“The Objects are Not Well Documented”
Midway through the Diker exhibit’s setup and development, the Met hired some advisers. But this group did not have time to contact the appropriate tribal officers, said one of the advisers, Brian Vallo, the then-director of the Indian Arts Research Center at the School for Advanced Research in Santa Fe and a former governor of Acoma Pueblo in New Mexico. Vallo stressed that he was not a tribal leader at the time but said it was important to educate the Met “on issues of cultural sensitivities and representation.”
(ProPublica spoke to Vallo several times for this story. The Met also invited the news organization to interview him, describing Vallo as an expert in “Native arts and culture” and “familiar with the field.”)
This advisory group learned the Met didn’t have a procedure for properly curating, consulting, documenting and displaying Native American objects. They insisted that the museum hire an indigenous curator.
“The Diker collection is quite beautiful, but many of the objects are not well documented.,” Vallo said. “There needs to be an informed process that should be followed so the museum doesn’t take in items protected by federal laws, including NAGPRA.”
Soon after the Diker exhibit opened at the Met in 2018, O’Loughlin, the Association of American Indian Affairs director, heard complaints about the show from members of her organization. She contacted the curator of the Met’s American Wing, Sylvia Yount, hoping to connect her with cultural officers of the tribes that had made the objects in the collection.
“I offered to bring them to New York so they could give their perspective on the display,” O’Loughlin said, but Yount declined.
Yount said publicly that she had consulted with tribal “leaders.” The museum had hired Indigenous and nonnative academics and consultants — advisers who were not chosen by the tribes to represent them, as required by NAGPRA.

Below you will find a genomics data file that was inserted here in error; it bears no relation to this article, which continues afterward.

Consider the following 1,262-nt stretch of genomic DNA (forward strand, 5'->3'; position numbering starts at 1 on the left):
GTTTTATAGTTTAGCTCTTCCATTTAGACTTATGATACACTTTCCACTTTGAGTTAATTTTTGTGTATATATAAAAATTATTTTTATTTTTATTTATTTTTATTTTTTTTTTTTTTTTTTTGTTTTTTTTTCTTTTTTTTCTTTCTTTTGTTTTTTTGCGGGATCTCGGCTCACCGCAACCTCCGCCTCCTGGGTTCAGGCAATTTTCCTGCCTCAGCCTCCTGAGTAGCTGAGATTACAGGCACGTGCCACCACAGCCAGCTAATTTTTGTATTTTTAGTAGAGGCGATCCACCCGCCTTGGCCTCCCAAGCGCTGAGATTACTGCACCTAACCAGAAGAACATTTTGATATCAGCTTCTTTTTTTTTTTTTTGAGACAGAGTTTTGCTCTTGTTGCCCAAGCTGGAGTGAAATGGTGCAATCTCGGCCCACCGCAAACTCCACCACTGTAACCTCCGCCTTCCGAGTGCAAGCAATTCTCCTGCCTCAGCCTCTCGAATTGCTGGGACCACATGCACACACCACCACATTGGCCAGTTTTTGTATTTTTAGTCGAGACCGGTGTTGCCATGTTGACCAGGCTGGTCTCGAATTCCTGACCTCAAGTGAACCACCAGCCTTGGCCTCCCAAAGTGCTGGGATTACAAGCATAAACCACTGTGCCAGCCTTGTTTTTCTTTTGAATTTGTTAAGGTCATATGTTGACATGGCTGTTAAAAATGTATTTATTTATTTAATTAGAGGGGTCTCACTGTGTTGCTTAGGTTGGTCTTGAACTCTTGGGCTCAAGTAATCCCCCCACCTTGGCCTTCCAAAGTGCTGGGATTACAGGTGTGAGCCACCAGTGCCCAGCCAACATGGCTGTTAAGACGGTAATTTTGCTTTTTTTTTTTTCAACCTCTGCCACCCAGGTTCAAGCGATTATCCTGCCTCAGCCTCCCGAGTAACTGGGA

Of the meeting with O’Loughlin, Yount said in a statement that they had a “productive” session in which they discussed the Met’s “ongoing NAGPRA efforts and potential future collaborations.”
As a nonprofit with $5.58 billion in assets, the Met should have hired the staff needed
to provide accurate information about its works years ago, experts said. “It could set an example about the importance of combating illegal trade and the need to protect cultural heritage,” said Tess Davis, director of Antiquities Coalition, which fights cultural trafficking. “But it seems they are doing the opposite.”
Tribal members are skeptical of many museums’ willingness to consult with them. As a result, the Department of Interior in January announced proposals to improve NAGPRA by, among other things, emphasizing that museums consult with tribes at every step of the process and defer to the customs and knowledge of tribes and their lineal descendants.
When Riley, of the White Mountain Apache Tribe, learned the Met was displaying the quiver set, he grew upset. “I wanted the museum to take it down, but I didn’t know who to ask,” he recalled.
He understood the limits of NAGPRA, having been rebuffed in a previous attempt to reclaim “four of our sacred objects” held by another East Coast museum. “We had to prove that it belongs to us, that it was stolen and that it should be returned. And the museum didn’t have to prove a thing,” he said.
And those looted masks? In 2002, Sven Haakanson Jr., then-director of the Alutiiq Museum, stumbled upon some of his people’s carvings at the Château-Musée de Boulogne-Sur-Mer in Pas-de-Calais. The French looter Pinart had given the masks to the museum a century earlier. Stunned, Haakanson met the facility’s then-director and spent the next six years cultivating a relationship with the museum. Finally, in 2008 the French shipped 34 masks to the Aluttiq Museum as a temporary loan.
Haakanson mounted a groundbreaking exhibition. “We wanted people to see that the masks were not only striking, but part of an Alutiiq tradition of sharing 7,000 years of history,” he told ProPublica. The exhibit brought some people to tears. “It helped heal the unspoken wounds of the tribe,” he said.
Now, the Alutiit are relearning how to make masks as their ancestors once did.
Such successes inspire Gibbs and the Rosebud Sioux tribe. “There should be a Cultural Repatriation Day when it’s safe for everybody and anybody who has something to give it back to tribes, no questions asked,” he said.
That includes the Dikers, he said, and the Metropolitan Museum of Art.